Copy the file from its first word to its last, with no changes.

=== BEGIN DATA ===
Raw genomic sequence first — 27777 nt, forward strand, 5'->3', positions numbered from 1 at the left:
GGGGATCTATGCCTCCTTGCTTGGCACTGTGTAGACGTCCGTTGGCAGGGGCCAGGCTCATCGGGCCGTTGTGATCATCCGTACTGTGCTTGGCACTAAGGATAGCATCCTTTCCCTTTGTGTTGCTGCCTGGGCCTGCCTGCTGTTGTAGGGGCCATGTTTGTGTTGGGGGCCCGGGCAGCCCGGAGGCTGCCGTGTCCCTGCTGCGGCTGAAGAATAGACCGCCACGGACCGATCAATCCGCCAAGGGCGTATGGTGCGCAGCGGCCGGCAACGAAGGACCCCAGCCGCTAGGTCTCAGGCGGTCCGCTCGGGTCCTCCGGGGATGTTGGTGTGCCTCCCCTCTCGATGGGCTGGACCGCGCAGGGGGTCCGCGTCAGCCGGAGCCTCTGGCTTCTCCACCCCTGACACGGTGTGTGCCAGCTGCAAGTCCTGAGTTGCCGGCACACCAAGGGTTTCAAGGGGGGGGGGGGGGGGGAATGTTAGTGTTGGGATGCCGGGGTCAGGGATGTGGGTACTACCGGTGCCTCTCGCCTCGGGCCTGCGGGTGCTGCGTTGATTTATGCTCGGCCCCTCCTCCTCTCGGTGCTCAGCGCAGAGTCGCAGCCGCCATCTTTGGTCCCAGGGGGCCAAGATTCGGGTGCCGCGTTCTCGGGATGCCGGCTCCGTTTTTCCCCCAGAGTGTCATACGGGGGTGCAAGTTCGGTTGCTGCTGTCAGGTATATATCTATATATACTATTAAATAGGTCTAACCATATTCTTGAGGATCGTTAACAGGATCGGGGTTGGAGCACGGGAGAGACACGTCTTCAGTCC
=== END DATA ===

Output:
Raw genomic sequence first — 27777 nt, forward strand, 5'->3', positions numbered from 1 at the left:
GGGGATCTATGCCTCCTTGCTTGGCACTGTGTAGACGTCCGTTGGCAGGGGCCAGGCTCATCGGGCCGTTGTGATCATCCGTACTGTGCTTGGCACTAAGGATAGCATCCTTTCCCTTTGTGTTGCTGCCTGGGCCTGCCTGCTGTTGTAGGGGCCATGTTTGTGTTGGGGGCCCGGGCAGCCCGGAGGCTGCCGTGTCCCTGCTGCGGCTGAAGAATAGACCGCCACGGACCGATCAATCCGCCAAGGGCGTATGGTGCGCAGCGGCCGGCAACGAAGGACCCCAGCCGCTAGGTCTCAGGCGGTCCGCTCGGGTCCTCCGGGGATGTTGGTGTGCCTCCCCTCTCGATGGGCTGGACCGCGCAGGGGGTCCGCGTCAGCCGGAGCCTCTGGCTTCTCCACCCCTGACACGGTGTGTGCCAGCTGCAAGTCCTGAGTTGCCGGCACACCAAGGGTTTCAAGGGGGGGGGGGGGGGGGAATGTTAGTGTTGGGATGCCGGGGTCAGGGATGTGGGTACTACCGGTGCCTCTCGCCTCGGGCCTGCGGGTGCTGCGTTGATTTATGCTCGGCCCCTCCTCCTCTCGGTGCTCAGCGCAGAGTCGCAGCCGCCATCTTTGGTCCCAGGGGGCCAAGATTCGGGTGCCGCGTTCTCGGGATGCCGGCTCCGTTTTTCCCCCAGAGTGTCATACGGGGGTGCAAGTTCGGTTGCTGCTGTCAGGTATATATCTATATATACTATTAAATAGGTCTAACCATATTCTTGAGGATCGTTAACAGGATCGGGGTTGGAGCACGGGAGAGACACGTCTTCAGTCC